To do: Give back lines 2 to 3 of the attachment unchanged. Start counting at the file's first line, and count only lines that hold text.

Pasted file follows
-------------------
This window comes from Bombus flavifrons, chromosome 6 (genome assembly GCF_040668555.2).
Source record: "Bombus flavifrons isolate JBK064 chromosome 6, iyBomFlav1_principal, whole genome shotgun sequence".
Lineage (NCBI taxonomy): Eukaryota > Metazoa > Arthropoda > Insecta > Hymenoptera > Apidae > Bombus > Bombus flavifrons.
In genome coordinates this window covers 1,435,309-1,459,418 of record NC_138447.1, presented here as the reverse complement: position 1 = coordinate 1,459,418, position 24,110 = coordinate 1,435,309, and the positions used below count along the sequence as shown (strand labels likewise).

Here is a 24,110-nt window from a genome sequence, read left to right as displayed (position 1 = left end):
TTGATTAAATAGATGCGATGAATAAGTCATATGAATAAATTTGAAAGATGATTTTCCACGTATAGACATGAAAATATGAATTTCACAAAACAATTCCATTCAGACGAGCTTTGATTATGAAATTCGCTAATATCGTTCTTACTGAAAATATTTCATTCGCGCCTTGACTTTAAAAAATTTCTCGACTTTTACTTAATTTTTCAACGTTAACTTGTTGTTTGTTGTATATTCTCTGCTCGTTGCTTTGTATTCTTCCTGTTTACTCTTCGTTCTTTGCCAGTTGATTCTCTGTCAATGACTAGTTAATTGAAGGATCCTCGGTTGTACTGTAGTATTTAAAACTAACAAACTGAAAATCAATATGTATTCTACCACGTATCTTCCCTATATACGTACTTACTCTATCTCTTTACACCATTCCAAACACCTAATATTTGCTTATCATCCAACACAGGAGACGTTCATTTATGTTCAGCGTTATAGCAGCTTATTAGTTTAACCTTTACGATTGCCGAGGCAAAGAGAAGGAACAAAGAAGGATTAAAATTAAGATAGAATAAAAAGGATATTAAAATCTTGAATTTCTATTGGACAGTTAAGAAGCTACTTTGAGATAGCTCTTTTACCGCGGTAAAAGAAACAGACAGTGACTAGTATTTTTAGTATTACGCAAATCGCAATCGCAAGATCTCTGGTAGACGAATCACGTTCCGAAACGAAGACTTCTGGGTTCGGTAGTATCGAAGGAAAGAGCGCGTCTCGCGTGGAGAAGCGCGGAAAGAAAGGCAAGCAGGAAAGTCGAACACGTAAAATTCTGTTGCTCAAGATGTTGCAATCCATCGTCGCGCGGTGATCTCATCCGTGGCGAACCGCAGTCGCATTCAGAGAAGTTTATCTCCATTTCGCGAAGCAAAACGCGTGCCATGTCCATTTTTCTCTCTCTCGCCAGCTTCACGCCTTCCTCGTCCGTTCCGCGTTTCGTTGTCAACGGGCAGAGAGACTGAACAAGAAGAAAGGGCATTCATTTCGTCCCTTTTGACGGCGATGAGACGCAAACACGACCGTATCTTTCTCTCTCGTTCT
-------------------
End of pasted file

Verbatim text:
Source record: "Bombus flavifrons isolate JBK064 chromosome 6, iyBomFlav1_principal, whole genome shotgun sequence".
Lineage (NCBI taxonomy): Eukaryota > Metazoa > Arthropoda > Insecta > Hymenoptera > Apidae > Bombus > Bombus flavifrons.